Arts

Film Review: ‘The Dry’ Gets a Hit and a Miss

Australian director Robert Connolly sets this mystery/thriller in a small town in the middle of drought-stricken Australia, basing his movie on Jane Harper’s best-selling crime novel of the same name. The dry and cracked landscape surrounding Kiewarra  reflects the parched souls of several of its inhabitants. Plot twists and red herrings galore make the several mysteries in this film often difficult to follow, but Australian Federal Agent Aaron Falk, as portrayed by seasoned actor Eric Bana, makes us care about him and his challenges in solving the crimes.

Eric Bana (left) stars in “The Dry.”

Aaron had grown up in Kiewarra and had a girlfriend, Ellie Deacon (BeBe Bettencourt), who drowned mysteriously in a nearby river. Gossipy and often malicious townspeople suspected Aaron of foul play in Ellie’s abrupt drowning. Because of this toxic environment, Aaron left the small town and moved to Melbourne where he carved out a successful career in police work. Twenty years later, he is returning to attend the funeral of a former teenage pal, Luke Hadler (Martin Wall), found dead in an apparent murder and suicide. Luke’s wife and son were killed before the gun was turned on him. Only a baby is left alive, crying in her crib.

Aaron heard about the triple tragedy from Luke’s parents who are eager for him to come to Kiewarra because they suspect that their son had not committed suicide but had been a murder victim himself. Because of loyalty to his old friend and because he would like to clear his own name of any previous suspicions, Aaron remains in Kiewarra even after the funeral service and reception. He holes up in the town’s one small hotel.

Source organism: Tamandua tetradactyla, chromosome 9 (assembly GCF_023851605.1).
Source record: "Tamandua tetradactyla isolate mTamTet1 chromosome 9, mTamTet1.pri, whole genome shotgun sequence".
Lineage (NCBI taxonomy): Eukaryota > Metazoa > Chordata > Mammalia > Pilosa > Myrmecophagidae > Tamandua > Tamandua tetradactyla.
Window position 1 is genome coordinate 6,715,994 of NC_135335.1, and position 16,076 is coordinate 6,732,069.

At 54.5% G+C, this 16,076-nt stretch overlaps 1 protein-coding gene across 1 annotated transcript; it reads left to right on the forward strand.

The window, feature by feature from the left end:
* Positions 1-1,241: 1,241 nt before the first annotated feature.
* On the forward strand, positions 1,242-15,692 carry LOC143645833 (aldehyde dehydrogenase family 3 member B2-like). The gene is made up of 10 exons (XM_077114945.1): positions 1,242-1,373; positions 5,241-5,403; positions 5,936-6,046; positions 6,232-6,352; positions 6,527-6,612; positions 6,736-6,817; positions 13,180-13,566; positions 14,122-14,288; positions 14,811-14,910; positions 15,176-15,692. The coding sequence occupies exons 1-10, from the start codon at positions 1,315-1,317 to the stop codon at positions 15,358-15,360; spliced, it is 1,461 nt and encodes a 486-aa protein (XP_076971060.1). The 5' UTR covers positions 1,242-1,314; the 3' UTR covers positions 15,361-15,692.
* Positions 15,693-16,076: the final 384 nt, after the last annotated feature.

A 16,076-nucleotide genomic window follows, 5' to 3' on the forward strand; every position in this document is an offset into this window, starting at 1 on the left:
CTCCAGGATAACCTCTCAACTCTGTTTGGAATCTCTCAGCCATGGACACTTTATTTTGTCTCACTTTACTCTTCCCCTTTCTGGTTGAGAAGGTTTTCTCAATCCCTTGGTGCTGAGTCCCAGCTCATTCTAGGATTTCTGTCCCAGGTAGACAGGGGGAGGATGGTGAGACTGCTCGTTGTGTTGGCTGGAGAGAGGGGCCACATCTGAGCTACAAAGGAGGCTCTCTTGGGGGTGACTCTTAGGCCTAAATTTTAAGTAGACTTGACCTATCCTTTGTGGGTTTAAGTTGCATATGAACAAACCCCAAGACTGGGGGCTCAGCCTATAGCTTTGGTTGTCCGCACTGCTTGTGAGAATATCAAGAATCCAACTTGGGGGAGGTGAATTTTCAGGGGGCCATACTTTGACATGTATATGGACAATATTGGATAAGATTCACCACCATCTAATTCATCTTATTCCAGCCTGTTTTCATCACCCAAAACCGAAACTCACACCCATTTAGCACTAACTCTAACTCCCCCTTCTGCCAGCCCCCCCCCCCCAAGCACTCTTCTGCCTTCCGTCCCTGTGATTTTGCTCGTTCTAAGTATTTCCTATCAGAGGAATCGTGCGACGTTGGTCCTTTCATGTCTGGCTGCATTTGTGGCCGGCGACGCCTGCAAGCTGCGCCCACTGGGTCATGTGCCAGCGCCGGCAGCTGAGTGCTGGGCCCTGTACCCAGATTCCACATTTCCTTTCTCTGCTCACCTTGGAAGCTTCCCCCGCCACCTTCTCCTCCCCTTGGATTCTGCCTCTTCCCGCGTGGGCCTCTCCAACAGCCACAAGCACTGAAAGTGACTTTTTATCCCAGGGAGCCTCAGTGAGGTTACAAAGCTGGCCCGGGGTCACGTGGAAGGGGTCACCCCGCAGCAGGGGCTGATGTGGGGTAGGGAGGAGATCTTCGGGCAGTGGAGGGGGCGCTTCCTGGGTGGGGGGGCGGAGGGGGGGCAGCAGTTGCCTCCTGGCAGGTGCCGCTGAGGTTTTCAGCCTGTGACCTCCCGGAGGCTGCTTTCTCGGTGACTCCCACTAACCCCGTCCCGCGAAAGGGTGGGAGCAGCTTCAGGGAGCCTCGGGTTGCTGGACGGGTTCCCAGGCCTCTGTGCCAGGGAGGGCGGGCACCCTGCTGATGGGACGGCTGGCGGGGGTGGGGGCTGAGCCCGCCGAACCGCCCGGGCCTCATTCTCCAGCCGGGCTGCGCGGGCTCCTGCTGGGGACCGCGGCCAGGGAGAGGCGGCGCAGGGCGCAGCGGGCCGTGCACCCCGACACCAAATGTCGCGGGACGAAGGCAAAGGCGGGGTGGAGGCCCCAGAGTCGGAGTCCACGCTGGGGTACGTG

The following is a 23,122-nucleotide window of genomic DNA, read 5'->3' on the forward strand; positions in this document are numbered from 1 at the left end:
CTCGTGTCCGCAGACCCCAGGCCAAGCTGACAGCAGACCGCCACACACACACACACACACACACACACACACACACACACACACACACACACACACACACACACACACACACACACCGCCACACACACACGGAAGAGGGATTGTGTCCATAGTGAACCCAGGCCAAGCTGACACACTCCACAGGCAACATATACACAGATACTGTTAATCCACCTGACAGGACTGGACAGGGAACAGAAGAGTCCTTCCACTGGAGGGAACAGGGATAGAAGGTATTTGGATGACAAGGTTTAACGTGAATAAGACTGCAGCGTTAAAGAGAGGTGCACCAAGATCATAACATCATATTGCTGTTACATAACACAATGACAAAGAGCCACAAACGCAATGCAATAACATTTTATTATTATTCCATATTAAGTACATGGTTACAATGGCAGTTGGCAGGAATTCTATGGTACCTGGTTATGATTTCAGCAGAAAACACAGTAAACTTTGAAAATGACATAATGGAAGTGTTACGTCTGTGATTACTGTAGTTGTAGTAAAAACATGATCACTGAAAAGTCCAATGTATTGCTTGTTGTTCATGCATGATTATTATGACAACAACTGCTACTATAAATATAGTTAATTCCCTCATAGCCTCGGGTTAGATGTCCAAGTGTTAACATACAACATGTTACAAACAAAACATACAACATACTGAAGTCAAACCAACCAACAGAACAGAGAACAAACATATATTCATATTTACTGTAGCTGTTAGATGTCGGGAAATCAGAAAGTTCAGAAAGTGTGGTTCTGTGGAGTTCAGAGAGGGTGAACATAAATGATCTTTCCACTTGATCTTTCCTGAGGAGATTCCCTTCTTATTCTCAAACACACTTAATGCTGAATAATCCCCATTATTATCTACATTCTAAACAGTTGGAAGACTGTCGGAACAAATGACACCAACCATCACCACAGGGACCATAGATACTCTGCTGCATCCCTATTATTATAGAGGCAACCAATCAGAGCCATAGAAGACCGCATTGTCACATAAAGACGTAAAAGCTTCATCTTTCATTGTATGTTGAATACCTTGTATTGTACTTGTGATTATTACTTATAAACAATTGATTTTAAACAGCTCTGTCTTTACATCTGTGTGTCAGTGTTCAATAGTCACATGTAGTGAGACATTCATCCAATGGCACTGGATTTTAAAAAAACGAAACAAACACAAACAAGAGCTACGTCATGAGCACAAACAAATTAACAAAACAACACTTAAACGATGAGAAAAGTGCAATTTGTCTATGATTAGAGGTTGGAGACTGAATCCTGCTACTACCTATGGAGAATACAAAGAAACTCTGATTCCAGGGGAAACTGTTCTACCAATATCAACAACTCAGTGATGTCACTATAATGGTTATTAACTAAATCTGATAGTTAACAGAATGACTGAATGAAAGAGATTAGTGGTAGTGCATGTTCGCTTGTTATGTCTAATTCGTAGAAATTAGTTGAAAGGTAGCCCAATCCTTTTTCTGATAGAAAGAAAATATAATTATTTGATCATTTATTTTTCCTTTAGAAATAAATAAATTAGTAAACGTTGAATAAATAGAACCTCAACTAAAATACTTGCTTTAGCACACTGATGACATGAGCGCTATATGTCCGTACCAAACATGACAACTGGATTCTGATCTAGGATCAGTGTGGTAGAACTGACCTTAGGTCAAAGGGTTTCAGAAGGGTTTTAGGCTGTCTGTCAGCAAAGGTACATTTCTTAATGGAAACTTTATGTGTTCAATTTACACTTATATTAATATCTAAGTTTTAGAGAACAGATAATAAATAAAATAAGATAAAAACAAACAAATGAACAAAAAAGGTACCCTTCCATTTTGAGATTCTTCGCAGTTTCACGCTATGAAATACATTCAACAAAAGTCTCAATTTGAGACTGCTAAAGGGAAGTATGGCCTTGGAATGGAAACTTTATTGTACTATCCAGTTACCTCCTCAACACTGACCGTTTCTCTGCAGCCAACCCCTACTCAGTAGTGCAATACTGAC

At this point, we get many flashbacks to the friendships and events from twenty years earlier. About one third of the movie unfolds through these flashbacks, which are occasionally confusing in content and detail.  Aaron does reconnect with one of the young people he had palled around with—Gretchen (Genevieve O’Reilly).

Although the romance that we feel might develop between them does not occur, Gretchen does provide vital information that helps in solving the mystery of who might have killed Luke and disguised it as a suicide.  With the continued interplay of past and present events, Aaron is also able to uncover the cause of Ellie’s mysterious drowning twenty years earlier.

Eric Bana, with his strong face and confident stride, creates a riveting protagonist that we don’t soon forget. The actor had appeared in some mainstream films earlier in this century—“Black Hawk Down,” “Munich,” and “Star Trek”—but has been doing mostly television work since then. We hope to see him starring in more films.

Also notable in “The Dry” is the barren landscape that its title implies. Parched land and dead trees contrast to the flashback scenes where an ample river provided a swimming hole for teenagers and leafy trees provided shade. In Aaron’s present hotel accommodation we see his chagrin when his anticipated shower turns out to be a few rust-colored drops of water. The words climate change are not uttered but a less-than-hopeful mood prevails throughout the town of Kiewarra.

This film is available through Video on Demand.

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